IGRA consists of quality-assured soundings at over 1500 globally distributed stations with varying periods of record. Although the overall period of record is 1938 to present, the length and completeness of record vary widely among stations, and the vertical resolution, vertical extent, and completeness of soundings improve considerably over time. Mandatory levels generally include geopotential height, temperature, wind direction, and wind speed. Beginning in 1969, dewpoint depression is usually also available in the lower and middle troposphere but becomes scarcer in the upper troposphere because of the general practice to discontinue humidity measurements at temperatures less than 40°C (Elliott and Gaffen 1991; Garand et al. 1992). Temperature and dewpoint depression are also available at significant thermodynamic levels (which usually do not include geopotential height). Wind observations are reported at significant thermodynamic levels or at separate levels whose elevation is defined by pressure and/or height.
The dataset contains slightly more than 28 million soundings with a total of 800 million levels. Approximately 20 million of the soundings from roughly 1250 stations contain temperature measurements, with the remainder consisting of only pibal observations. As shown in Table 1, 82% of the soundings originate from the GTS-based core data sources, while the other large-scale sources and country-specific datasets contribute 6% and 12%, respectively. The most frequent observation times available are 00 and 12 UTC beginning in 1958 and 03 and 15 UTC before that year. The majority of stations take observations twice daily at or near those observation times, and some provide observations even more frequently; however, a number of stations only have one sounding per day for extended periods due to a lack of equipment or observers.
As indicated by Figure 1a, IGRA contains stations in most areas of the globe. The spatial coverage is most complete in Europe and sparsest in northern Canada, interior Antarctica, and equatorial Africa. However, the total number, spatial distribution, and temporal completeness of stations vary considerably over time (Figure 2). For each year between 1938 and 2003, Figure 2 displays the total number of stations (dashed line) and the number of stations reporting one or more soundings on at least 80% of possible days (solid line). During the early part of the record, the number of stations increases from one station (in Tasmania) in 1938 to several hundred in the early 1960s, when most of the stations report data on more than 80% of the days. By the time the number of stations peaks in 1991, approximately 840 of the available 1180 stations report at least one sounding on at least 80% of the days. Station closings are responsible for the decline in the number of stations in recent years. Relative to the map of all stations (Figure 1a), the distribution of the 937 stations active in 2003 (Figure 1b) exhibits the most pronounced deficit in western equatorial Africa.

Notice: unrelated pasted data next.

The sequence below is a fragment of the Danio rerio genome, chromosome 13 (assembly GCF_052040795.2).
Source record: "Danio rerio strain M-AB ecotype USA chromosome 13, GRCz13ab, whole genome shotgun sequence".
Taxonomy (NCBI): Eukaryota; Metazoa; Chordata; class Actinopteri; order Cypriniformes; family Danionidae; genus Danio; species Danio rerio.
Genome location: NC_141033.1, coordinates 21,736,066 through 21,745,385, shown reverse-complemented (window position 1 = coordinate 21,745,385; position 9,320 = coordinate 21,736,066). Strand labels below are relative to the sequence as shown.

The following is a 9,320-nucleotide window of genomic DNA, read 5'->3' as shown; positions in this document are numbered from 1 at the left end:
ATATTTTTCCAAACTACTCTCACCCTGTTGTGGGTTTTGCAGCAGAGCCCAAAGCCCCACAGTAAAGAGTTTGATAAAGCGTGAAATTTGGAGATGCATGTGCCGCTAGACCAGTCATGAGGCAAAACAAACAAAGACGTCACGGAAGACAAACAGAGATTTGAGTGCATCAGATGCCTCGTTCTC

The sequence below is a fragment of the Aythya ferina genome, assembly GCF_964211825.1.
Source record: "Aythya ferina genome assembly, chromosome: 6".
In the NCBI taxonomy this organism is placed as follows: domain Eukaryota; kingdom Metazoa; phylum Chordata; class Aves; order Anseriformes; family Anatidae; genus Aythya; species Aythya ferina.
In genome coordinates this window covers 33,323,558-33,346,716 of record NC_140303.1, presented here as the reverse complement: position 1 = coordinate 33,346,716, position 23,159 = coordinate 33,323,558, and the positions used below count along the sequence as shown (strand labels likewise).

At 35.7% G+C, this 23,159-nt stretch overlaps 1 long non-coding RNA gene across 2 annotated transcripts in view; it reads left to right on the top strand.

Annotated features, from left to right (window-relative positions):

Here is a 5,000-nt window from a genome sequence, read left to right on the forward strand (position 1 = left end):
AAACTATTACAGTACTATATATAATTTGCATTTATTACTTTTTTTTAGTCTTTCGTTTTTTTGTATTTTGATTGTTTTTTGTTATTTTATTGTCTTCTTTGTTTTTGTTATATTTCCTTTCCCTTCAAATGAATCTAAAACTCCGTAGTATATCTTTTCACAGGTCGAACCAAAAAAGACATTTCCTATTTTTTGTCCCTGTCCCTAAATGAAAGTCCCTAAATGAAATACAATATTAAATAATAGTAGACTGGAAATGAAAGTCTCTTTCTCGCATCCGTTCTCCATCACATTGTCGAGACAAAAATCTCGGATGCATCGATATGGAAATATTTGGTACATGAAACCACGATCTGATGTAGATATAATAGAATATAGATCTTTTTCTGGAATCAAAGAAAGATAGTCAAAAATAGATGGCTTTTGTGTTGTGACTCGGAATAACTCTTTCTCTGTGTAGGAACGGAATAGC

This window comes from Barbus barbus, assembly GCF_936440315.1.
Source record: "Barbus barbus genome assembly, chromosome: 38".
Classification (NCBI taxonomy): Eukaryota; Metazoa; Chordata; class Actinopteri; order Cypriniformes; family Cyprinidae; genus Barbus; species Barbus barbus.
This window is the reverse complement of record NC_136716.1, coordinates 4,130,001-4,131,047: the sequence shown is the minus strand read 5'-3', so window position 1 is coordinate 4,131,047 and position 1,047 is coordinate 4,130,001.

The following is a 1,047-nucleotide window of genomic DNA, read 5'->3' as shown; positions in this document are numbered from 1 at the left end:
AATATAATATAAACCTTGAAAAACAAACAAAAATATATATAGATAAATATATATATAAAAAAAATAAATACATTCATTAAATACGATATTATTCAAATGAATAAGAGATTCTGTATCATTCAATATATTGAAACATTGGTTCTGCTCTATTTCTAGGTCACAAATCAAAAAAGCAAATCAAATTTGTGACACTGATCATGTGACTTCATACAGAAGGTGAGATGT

The jumps in the number of stations in 1946, 1963, and 1973 (Figure 2) are related to changes in the number or type of data sources contributing to IGRA (Table 1). Before the beginning of the first GTS data source in September 1963, the U.S. Air Force and country-specific U.S. sources each account for nearly half of the soundings (approximately 48% and 44%, respectively), with the remainder provided by the country-specific sources for Australia (nearly 8%) and Argentina (<1%). Consequently, during this early period, IGRA stations are concentrated in the contiguous United States, Alaska, and the former Soviet Union, with additional stations in parts of the North Atlantic, southeast Asia, Argentina, and coastal Australia. With the jump in 1963, coverage of western Europe, China, and Japan begins, while many stations in Africa, Brazil, Central Asia, and India do not become available until the late 1960s or early 1970s.
The change in vertical resolution and extent over time is illustrated by time series of the average number of mandatory and total levels per sounding (Figure 3) as well as time series of the percentage of soundings reaching up to at least 100 or 10 hPa (Figure 4). Before the 1960s, soundings consist primarily of mandatory levels below 100 hPa. By the early 1960s, most of the soundings contain observations up to the 100-hPa level and include some significant levels. The addition of large numbers of stations with varying degrees of data completeness accounts for the overall drop in the percentage of soundings reaching into the stratosphere during the late 1960s and 1970s. Overall, however, the vertical resolution of soundings continues to improve, as indicated by the rather monotonic rise in the total number of levels per sounding. By 2003, the average sounding consists of 11 mandatory and 35 additional levels, and 74% (35%) of all soundings reach at least a 100-hPa (10-hPa) level.
Elliott, W.P., and D.J. Gaffen, 1991: On the utility of radiosonde humidity archives for climate studies. Bull. Amer. Meteor. Soc., 72, 1507-1520.
Garand, L., C. Grassotti, J. Hall, and G.L. Klein, 1992: On differences in radiosonde humidity-reporting practices and their implications for numerical weather prediction and remote sensing. Bull. Amer. Meteor. Soc., 73, 1417-1423.